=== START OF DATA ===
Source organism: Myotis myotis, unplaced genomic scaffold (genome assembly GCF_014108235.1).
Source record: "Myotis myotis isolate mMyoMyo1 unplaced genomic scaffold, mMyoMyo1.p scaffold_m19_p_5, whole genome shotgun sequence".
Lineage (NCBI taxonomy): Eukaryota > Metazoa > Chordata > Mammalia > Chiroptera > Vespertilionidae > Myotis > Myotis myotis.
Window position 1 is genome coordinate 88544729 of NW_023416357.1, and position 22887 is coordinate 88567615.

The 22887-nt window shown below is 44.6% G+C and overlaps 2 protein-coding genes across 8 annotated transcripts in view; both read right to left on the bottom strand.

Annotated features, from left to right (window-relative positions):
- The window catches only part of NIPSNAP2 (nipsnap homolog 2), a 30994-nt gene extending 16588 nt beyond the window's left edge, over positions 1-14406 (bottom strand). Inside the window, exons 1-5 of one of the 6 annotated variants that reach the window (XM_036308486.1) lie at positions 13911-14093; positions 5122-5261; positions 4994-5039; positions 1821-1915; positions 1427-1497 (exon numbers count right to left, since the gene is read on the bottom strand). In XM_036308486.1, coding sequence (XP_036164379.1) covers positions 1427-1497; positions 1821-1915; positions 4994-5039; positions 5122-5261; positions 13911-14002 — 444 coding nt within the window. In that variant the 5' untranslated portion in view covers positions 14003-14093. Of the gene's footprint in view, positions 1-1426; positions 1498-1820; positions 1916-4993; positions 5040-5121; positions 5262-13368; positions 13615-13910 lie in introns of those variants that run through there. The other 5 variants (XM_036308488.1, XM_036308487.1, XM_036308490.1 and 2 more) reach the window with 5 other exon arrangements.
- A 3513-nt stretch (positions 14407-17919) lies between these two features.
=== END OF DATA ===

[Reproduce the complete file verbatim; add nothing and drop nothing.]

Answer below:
Source organism: Myotis myotis, unplaced genomic scaffold (genome assembly GCF_014108235.1).
Source record: "Myotis myotis isolate mMyoMyo1 unplaced genomic scaffold, mMyoMyo1.p scaffold_m19_p_5, whole genome shotgun sequence".
Lineage (NCBI taxonomy): Eukaryota > Metazoa > Chordata > Mammalia > Chiroptera > Vespertilionidae > Myotis > Myotis myotis.
Window position 1 is genome coordinate 88544729 of NW_023416357.1, and position 22887 is coordinate 88567615.

The 22887-nt window shown below is 44.6% G+C and overlaps 2 protein-coding genes across 8 annotated transcripts in view; both read right to left on the bottom strand.

Annotated features, from left to right (window-relative positions):
- The window catches only part of NIPSNAP2 (nipsnap homolog 2), a 30994-nt gene extending 16588 nt beyond the window's left edge, over positions 1-14406 (bottom strand). Inside the window, exons 1-5 of one of the 6 annotated variants that reach the window (XM_036308486.1) lie at positions 13911-14093; positions 5122-5261; positions 4994-5039; positions 1821-1915; positions 1427-1497 (exon numbers count right to left, since the gene is read on the bottom strand). In XM_036308486.1, coding sequence (XP_036164379.1) covers positions 1427-1497; positions 1821-1915; positions 4994-5039; positions 5122-5261; positions 13911-14002 — 444 coding nt within the window. In that variant the 5' untranslated portion in view covers positions 14003-14093. Of the gene's footprint in view, positions 1-1426; positions 1498-1820; positions 1916-4993; positions 5040-5121; positions 5262-13368; positions 13615-13910 lie in introns of those variants that run through there. The other 5 variants (XM_036308488.1, XM_036308487.1, XM_036308490.1 and 2 more) reach the window with 5 other exon arrangements.
- A 3513-nt stretch (positions 14407-17919) lies between these two features.